By: Rachel Louise Ensign/Wall Street Journal
Somalilandsun – Barclays PLC gave a last-minute reprieve to Dahabshil a firm that sends remittances to Somalia after the bank’s decision to close the firm’s account drew opposition.
The bank said Monday that it will allow Dahabshil, the largest U.K.-to-Somalia money transfer firm, to keep its account with Barclays open through Oct. 16. The account was slated to be closed Monday, but Dahabshil has sought an injunction to keep the account open.
“Barclays has given Dahabshil a short extension during which time we hope it can finalize alternative banking services,” the bank said in a statement.
But Dahabshil said its new banking arrangements are not yet solid. The firm has found “one potential alternative provider, but they cannot process cash remittances, which is the vast bulk of our business,” a spokeswoman said.
A hearing on Dahabshiil’s request for an injunction is scheduled for Oct. 15, a spokeswoman for the money-transfer firm said. “Barclays’ decision has massive consequences both for Dahabshiil’s business and for individuals seeking to transfer money to Somalia and elsewhere,” she said.
“We believe this case is baseless,” Barclays said
The closure is part of a broader strategy to pare back bank accounts held by money services business, or MSBs, in the wake of regulatory concerns. Other banks have made similar decisions in recent years.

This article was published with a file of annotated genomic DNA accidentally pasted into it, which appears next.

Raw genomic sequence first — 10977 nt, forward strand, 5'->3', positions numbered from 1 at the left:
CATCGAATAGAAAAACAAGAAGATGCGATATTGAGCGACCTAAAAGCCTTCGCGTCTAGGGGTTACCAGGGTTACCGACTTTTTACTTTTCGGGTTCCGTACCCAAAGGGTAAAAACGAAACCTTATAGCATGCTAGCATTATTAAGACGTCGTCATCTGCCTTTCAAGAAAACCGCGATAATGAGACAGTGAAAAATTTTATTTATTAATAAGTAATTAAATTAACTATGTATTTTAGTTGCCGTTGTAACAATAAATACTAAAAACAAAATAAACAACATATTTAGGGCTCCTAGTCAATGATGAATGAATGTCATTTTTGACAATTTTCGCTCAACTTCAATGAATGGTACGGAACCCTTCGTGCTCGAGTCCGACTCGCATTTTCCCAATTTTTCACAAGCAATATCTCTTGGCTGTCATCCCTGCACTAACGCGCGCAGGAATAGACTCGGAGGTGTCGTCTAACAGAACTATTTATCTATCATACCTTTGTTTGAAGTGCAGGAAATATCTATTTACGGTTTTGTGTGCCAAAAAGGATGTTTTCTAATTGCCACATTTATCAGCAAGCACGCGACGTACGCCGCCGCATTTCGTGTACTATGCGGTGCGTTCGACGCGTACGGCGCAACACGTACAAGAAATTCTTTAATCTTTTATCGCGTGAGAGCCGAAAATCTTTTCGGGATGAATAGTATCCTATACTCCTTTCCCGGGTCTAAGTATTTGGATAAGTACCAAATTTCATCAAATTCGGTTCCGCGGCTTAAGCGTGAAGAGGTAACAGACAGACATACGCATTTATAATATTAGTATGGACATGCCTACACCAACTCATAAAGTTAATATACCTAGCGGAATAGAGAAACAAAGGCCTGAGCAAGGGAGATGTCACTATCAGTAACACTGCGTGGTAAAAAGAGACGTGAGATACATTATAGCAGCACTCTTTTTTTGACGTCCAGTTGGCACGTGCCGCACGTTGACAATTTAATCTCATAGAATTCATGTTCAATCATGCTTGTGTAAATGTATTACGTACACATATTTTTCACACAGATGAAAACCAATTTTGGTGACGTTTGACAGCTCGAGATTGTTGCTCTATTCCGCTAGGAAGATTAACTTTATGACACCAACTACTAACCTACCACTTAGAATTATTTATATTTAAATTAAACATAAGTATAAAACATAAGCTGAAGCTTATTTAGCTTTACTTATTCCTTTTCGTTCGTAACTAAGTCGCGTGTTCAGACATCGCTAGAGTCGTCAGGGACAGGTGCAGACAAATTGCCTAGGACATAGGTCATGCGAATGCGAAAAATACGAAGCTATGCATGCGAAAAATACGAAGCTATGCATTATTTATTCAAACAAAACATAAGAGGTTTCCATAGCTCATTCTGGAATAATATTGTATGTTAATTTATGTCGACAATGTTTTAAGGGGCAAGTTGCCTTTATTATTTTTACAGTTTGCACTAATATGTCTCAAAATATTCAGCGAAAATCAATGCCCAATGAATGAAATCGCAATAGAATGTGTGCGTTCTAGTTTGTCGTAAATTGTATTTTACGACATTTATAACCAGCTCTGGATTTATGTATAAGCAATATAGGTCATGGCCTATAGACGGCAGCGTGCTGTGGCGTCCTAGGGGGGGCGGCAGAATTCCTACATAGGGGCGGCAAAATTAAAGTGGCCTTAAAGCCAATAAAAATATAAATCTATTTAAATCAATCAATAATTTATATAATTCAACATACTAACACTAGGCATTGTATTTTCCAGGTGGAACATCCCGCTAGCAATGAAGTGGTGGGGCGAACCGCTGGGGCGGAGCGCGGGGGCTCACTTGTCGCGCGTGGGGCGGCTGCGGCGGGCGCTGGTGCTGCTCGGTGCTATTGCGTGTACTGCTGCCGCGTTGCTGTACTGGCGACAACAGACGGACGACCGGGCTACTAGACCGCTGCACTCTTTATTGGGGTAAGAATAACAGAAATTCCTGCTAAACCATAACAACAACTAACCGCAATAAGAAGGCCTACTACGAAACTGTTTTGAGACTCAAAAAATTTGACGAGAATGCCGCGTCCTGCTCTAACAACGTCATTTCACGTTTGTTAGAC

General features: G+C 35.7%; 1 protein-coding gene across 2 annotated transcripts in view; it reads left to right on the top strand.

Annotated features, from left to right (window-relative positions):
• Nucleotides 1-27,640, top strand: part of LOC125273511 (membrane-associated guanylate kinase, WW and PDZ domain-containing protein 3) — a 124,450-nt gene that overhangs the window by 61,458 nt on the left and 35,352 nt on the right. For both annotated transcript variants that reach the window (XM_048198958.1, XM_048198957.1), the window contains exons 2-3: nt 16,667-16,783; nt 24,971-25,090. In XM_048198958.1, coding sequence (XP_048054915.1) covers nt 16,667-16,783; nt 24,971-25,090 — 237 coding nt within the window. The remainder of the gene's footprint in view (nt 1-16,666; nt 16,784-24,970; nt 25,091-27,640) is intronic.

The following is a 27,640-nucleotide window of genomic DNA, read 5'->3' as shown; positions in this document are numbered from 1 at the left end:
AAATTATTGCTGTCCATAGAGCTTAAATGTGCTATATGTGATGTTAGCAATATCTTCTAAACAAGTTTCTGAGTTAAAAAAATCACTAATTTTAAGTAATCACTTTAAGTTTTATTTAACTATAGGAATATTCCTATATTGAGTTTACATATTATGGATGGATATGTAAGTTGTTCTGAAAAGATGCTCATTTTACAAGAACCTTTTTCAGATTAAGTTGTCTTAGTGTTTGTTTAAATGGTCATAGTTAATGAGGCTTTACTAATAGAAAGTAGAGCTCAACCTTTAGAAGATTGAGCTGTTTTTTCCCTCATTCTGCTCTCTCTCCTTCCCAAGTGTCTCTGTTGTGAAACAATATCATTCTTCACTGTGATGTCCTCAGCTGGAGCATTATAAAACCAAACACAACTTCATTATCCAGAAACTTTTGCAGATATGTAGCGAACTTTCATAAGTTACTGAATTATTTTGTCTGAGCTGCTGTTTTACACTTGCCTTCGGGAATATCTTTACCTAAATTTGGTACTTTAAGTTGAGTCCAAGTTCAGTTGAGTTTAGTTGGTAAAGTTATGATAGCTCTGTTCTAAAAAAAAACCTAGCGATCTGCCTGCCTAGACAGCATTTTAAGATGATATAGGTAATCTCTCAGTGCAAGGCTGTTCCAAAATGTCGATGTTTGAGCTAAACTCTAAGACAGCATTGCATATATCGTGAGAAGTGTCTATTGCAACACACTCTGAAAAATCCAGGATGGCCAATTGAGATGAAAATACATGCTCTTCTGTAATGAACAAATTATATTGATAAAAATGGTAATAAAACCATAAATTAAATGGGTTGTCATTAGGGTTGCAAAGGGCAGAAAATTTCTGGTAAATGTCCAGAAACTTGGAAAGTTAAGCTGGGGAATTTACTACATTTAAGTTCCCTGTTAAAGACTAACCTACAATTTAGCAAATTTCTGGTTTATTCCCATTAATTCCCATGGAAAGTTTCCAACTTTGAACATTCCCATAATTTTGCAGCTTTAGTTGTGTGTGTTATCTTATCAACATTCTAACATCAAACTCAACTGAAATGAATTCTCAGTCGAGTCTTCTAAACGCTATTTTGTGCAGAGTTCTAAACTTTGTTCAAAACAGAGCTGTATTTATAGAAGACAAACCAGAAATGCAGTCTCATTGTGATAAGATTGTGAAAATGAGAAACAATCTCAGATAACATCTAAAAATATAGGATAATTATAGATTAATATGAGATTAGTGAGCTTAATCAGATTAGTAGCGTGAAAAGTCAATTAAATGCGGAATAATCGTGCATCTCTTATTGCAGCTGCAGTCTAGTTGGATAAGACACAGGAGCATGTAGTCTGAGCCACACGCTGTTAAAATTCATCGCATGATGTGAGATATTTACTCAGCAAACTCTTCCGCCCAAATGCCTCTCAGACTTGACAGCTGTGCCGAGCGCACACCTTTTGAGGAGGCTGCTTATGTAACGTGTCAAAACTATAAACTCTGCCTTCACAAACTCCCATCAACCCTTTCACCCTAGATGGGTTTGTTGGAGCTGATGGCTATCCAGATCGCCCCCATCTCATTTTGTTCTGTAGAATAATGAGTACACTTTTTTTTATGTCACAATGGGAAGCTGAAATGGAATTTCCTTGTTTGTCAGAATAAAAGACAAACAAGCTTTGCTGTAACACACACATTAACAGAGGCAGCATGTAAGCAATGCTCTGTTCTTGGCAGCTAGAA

Barclays moved earlier this year to close the accounts of about 250 MSBs that didn’t have certain controls in place to spot criminal activity, including accounts belonging to Dahabshil and three other firms that send remittances to Somalia, the bank has said. The bank hasn’t publicly specified exactly what those standards are. Two of these three other firms had their accounts closed Monday, while one account was closed earlier this year, the bank said.
But the move to close the accounts with tied to Somalia was criticized by politicians and others. Somalia’s president said earlier this month that international banks risked destabilizing Somalia’s fragile recovery by closing the accounts of money transfer companies and should stay further plans to do so. A petition on Change.org asking Barclays to reconsider its decision has gained more than 100,000 signatures.
“It is well recognized in the industry as well as by regulators and law enforcement agencies that some money service businesses (including some money remitters) don’t have the necessary checks in place to spot criminal activity with the degree of confidence required by Barclays’ regulatory environment,” Barclays said in a response to the petition.
Write to Rachel Louise Ensign at email@example.com